How To Render Animal Fat And Make Tallow Like A Pro
You might have heard about the plethora of uses for our bison tallow. Perhaps its most well known use is as a fantastic high heat cooking oil. This rendered fat has a high smoke point and gives a rich layer of flavor and added nutrients to anything it’s cooked with.
What a lot of people don’t know is that it’s also an incredible beauty product. This luscious substance is the closest thing to the oils are bodies naturally produce to keep our skin and hair hydrated. It’s seamlessly absorbed and incomparably effective at moisturizing.
Conveniently, we render tallow by hand in small batches whenever possible to sell by the jar. Rendering fat is the process by which impurities are removed to leave nothing but unadulterated tallow. This way there are no particles of meat or any other ingredients that would affect the longevity, high heat capabilities or other qualities of this valuable substance. Pure tallow is white in color, has minimal odor and a subtle but rich flavor.
Admittedly, It Can Be A Time Consuming Process
Many people prefer to simply purchase the tallow already made from us, and understandably so. The process of rendering fat can be time consuming (not to mention it makes your whole house smell like animal products for a day or so).
But if you’re curious about what exactly the process entails, or would love to try it yourself one day, here’s the steps that we follow to transform fat straight from the animal into smooth, creamy tallow. This method could be simplified for tallow to use mainly for cooking, but the extra steps in this process ensure an ultra pure tallow with the most minimal scent possible.
First, you want to make sure that the raw fat is ground or chopped up into small, manageable pieces. Unprocessed fat in its unaltered form straight from the butchers block will be in large sections. In order to melt the fat evenly, it needs to be in small chunks. There’s a couple of ways to go about this. The first is to have the fat ground up by a local butcher shop. Alternatively, you can finely chop up the fat yourself. This can be very time consuming if you are processing a large amount of fat.
Low And Slow Is The Key For Great Tallow
The next step is to select a large, thick bottomed pot to render the fat in. You could use a Crock Pot, a dutch oven or just a big pot with a thick, durable bottom. The size of the pot, of course, determines how much fat you can render at one time.
Place the fat chunks in the pot - you can pretty much fill to the top without worrying too much about running over the edge during cooking because it will be on low heat for the entirety of the rendering process. Add water to cover most of the fat - this will keep it from burning. Toss in a small handful of good quality salt - it will draw any impurities out of the tallow.
Throughout the rendering process, stir the fat occasionally to encourage the larger chunks of fat to melt evenly. You’ll begin to notice the pure tallow rising to the surface and the gristly bits sinking to the bottom. The length of time for this process to complete will depend on the size of the pot, the size of the chunks of fat, and other situational factors so you’ll need to keep an eye on the pot to keep track of the progress. When you can tell all of the fat is melted, it’s time to strain.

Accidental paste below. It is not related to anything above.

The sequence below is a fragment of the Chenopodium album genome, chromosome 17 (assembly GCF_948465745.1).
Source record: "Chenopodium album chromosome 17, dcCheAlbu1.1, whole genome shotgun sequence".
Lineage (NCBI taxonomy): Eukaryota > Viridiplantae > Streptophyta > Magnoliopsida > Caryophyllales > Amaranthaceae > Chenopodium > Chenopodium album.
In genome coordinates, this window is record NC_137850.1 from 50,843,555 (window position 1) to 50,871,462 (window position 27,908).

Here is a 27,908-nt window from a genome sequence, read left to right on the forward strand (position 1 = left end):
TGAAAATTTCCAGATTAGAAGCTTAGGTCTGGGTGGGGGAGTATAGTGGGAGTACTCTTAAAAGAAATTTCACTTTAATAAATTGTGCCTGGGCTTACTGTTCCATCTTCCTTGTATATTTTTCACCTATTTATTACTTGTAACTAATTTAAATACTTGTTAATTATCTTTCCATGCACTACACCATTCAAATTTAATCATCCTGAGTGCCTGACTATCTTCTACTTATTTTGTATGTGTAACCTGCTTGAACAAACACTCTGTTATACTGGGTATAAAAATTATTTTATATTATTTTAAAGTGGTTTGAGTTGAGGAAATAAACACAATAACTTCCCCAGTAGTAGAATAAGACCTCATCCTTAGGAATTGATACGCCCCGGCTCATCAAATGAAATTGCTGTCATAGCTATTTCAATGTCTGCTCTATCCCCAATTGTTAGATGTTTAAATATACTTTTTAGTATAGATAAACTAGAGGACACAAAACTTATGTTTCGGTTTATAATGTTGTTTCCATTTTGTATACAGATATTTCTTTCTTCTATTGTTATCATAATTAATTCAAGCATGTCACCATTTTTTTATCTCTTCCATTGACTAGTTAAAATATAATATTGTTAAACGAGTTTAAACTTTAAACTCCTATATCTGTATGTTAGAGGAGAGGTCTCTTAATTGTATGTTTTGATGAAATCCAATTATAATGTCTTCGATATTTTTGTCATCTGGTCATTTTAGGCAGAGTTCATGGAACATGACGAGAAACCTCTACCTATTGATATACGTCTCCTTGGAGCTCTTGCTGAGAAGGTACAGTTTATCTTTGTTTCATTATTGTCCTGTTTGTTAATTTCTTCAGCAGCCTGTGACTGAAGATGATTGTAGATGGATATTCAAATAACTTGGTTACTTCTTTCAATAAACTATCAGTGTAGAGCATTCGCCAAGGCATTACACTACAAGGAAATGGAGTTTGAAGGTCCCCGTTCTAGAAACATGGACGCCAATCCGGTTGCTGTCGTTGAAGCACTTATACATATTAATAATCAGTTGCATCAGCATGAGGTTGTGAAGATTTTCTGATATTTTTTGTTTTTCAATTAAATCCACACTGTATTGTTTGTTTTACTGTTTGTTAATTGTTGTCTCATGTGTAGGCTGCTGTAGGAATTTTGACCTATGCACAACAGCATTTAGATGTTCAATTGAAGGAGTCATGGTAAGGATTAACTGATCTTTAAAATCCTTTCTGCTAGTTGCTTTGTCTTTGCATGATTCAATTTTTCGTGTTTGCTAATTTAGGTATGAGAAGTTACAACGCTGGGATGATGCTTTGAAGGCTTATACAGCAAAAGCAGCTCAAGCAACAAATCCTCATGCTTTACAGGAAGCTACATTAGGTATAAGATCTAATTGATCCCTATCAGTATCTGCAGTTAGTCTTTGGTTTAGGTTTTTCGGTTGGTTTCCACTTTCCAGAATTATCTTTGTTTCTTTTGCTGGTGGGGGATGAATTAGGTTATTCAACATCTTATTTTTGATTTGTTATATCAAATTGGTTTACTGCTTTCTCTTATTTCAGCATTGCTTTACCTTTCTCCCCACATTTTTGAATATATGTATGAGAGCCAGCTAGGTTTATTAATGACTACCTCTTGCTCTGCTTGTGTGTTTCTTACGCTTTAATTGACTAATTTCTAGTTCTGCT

It’s easiest to strain the tallow into a large bowl that will be easy to pop it out of once cooled and solidified. This is important for making the next step in the purification process as easy as possible. Use a metal strainer lined with a clean cheesecloth and then ladle the liquid tallow in, being careful not to work too quickly as it will take some time for the liquid to seep through the fine layers. As you get closer to the bottom of the pot, there will be larger amounts of gristly chunks that will have to be emptied from the strainer as you work.
Also Read: Bison Tallow: The Impressive Health Benefits
A Second Round Ensures The Best Quality
When the tallow is completely cooled and solid, pop it out of the bowl and flip it over. On the bottom you will see a brownish coating which is where the salt has drawn the impurities out of tallow. Use a large knife to scrape off the brown coating and reveal the purified, light colored tallow underneath.
Clean the pot that you used to initially render the tallow. Then, slice the tallow into quarters to place back into the pot and melt once more. Again, add water and salt to the pot before turning on low heat. Bring to a simmer and leave it for around an hour.
After heating for the second time, the tallow is ready to be strained into whatever containers you want to keep it in. Mason jars are always a solid choice. Follow the same steps as before to strain the tallow, using a fresh clean cheesecloth and metal strainer. Once the tallow cools for the second time, it’s ready to be used for cooking, moisturizing skin and hair, or used as an ingredient for beauty products.